WO2010021675A1 - Settable light bulbs - Google Patents

Settable light bulbs Download PDF

Info

Publication number
WO2010021675A1
WO2010021675A1 PCT/US2009/004661 US2009004661W WO2010021675A1 WO 2010021675 A1 WO2010021675 A1 WO 2010021675A1 US 2009004661 W US2009004661 W US 2009004661W WO 2010021675 A1 WO2010021675 A1 WO 2010021675A1
Authority
WO
WIPO (PCT)
Prior art keywords
bulb
settable
light bulb
switch
set forth
Prior art date
Application number
PCT/US2009/004661
Other languages
French (fr)
Inventor
Ronald J. Lenk
Original Assignee
Superbulbs, Inc.
Priority date (The priority date is an assumption and is not a legal conclusion. Google has not performed a legal analysis and makes no representation as to the accuracy of the date listed.)
Filing date
Publication date
Priority to US8962808P priority Critical
Priority to US61/089,628 priority
Application filed by Superbulbs, Inc. filed Critical Superbulbs, Inc.
Publication of WO2010021675A1 publication Critical patent/WO2010021675A1/en

Links

Classifications

    • HELECTRICITY
    • H01BASIC ELECTRIC ELEMENTS
    • H01JELECTRIC DISCHARGE TUBES OR DISCHARGE LAMPS
    • H01J61/00Gas- or vapour-discharge lamps
    • H01J61/02Details
    • H01J61/56One or more circuit elements structurally associated with the lamp
    • FMECHANICAL ENGINEERING; LIGHTING; HEATING; WEAPONS; BLASTING
    • F21LIGHTING
    • F21KNON-ELECTRIC LIGHT SOURCES USING LUMINESCENCE; LIGHT SOURCES USING ELECTROCHEMILUMINESCENCE; LIGHT SOURCES USING CHARGES OF COMBUSTIBLE MATERIAL; LIGHT SOURCES USING SEMICONDUCTOR DEVICES AS LIGHT-GENERATING ELEMENTS; LIGHT SOURCES NOT OTHERWISE PROVIDED FOR
    • F21K9/00Light sources using semiconductor devices as light-generating elements, e.g. using light-emitting diodes [LED] or lasers
    • FMECHANICAL ENGINEERING; LIGHTING; HEATING; WEAPONS; BLASTING
    • F21LIGHTING
    • F21VFUNCTIONAL FEATURES OR DETAILS OF LIGHTING DEVICES OR SYSTEMS THEREOF; STRUCTURAL COMBINATIONS OF LIGHTING DEVICES WITH OTHER ARTICLES, NOT OTHERWISE PROVIDED FOR
    • F21V23/00Arrangement of electric circuit elements in or on lighting devices
    • F21V23/04Arrangement of electric circuit elements in or on lighting devices the elements being switches
    • HELECTRICITY
    • H01BASIC ELECTRIC ELEMENTS
    • H01KELECTRIC INCANDESCENT LAMPS
    • H01K1/00Details
    • H01K1/62One or more circuit elements structurally associated with the lamp
    • H01K1/64One or more circuit elements structurally associated with the lamp with built-in switch

Abstract

A settable light bulb whose brightness can be set by the user, and more particularly, to the use of a switch or a slide built in to the bulb itself to control the brightness in either discrete or continuous increments.

Description

SETTABLE LIGHT BULBS

FIELD OF THE INVENTION

[0001] The present invention relates to light bulbs whose brightness can be set by the user, and more particularly, to the use of a switch or a slide, which is built in to the bulb to control the brightness in either discrete and/or continuous increments.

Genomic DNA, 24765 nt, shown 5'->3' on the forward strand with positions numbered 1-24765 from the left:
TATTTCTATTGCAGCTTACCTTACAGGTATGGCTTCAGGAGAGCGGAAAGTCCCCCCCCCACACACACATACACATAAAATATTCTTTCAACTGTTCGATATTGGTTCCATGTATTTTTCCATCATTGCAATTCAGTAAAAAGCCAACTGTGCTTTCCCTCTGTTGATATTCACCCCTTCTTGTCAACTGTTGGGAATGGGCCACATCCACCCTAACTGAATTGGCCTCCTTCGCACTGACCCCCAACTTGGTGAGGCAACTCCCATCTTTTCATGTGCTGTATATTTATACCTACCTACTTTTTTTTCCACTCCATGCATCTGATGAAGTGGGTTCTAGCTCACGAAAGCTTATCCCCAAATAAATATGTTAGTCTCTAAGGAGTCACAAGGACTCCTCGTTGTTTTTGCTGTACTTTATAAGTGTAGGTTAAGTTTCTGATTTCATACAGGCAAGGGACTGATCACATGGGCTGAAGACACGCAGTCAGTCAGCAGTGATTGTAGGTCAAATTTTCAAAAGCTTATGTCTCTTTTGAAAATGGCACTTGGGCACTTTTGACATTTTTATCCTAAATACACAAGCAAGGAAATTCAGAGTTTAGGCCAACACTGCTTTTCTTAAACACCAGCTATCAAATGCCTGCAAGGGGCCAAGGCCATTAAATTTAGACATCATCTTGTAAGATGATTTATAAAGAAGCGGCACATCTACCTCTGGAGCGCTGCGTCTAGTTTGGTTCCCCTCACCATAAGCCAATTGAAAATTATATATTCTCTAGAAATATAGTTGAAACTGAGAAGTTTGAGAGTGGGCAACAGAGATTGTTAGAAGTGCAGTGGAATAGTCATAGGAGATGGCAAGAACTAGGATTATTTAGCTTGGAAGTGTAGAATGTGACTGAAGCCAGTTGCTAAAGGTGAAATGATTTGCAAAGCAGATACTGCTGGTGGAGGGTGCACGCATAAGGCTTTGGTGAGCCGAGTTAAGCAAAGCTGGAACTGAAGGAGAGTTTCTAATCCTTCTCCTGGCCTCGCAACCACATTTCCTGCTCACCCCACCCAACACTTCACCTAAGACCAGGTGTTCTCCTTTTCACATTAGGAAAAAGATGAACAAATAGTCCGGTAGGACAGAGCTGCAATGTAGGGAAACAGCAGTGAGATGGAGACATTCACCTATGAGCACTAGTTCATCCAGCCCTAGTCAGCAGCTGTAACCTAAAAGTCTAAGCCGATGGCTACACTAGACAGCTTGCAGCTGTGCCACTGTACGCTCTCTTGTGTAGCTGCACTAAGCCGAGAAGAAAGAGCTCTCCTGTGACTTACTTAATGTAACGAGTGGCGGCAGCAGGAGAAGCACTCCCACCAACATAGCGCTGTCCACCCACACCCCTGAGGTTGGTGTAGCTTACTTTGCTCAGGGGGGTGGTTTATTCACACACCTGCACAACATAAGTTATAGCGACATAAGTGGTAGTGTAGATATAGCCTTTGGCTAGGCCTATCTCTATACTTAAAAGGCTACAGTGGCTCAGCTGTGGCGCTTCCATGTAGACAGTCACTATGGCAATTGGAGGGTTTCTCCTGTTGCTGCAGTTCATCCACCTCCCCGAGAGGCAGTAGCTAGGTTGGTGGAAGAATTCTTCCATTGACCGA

BACKGROUND OF THE INVENTION

[0002] A light bulb typically comes with brightness preset by the factory. The brightness is typically proportional to the current through the light-emitting element or elements. The user of the bulb screws the bulb into an appropriately rated socket, and then the bulb may be set to be either on or off with a wall-mounted switch, with no intermediate choices. Three common technologies for the light bulb are incandescent, fluorescent and LED (light emitting diode). The most common is still the incandescent bulb, formed by surrounding a very hot filament in a partial vacuum with a glass shell. The fluorescent bulb is formed by surrounding a plasma column with a glass shell containing a phosphor, the phosphor serving to convert the ultraviolet radiation emitted by the plasma into visible light. Fluorescent bulbs which are designed to screw into conventional sockets are generically referred to as compact fluorescent lamps (or CFLs). Meanwhile, the LED bulb is formed by surrounding the LEDs with air or a fluid, gel or plastic, and encasing the LED inside a plastic shell.

[0003] In some cases, bulb brightness may be continuously adjusted if the wall- mounted control unit includes a dimmer or dimmer switch. This works well for incandescent and LED light bulbs, and to some extent for fluorescent bulbs, if they have been specially designed to work with this type of control unit. Another method of controlling bulb brightness is the use of a 3-way socket, which permits discrete adjustment. Again, this works well with LED light bulbs and with 3-way incandescent bulbs, and with specially designed fluorescent bulbs. [0004] However, both dimmers and 3-ways require a specially-designed control unit. Most control units are simply on/off switches, and do not permit dimming or brightness-setting, even with bulbs that are designed for it.

[0005] In many circumstances, it would be desirable to have the ability to control light bulb brightness without the presence of a specially designed control unit. A settable bulb would permit the dimming or selection of light output in the absence of a dimmer or 3 -way controller. Another use would be when only a single type of bulb was available, but different brightness was desired in different locations. Accordingly, it would be desirable to a have a settable light bulb, which would permit multiple light level settings in a socket not configured for 3 -way operation, and alleviate the problem of stocking multiple types of bulbs.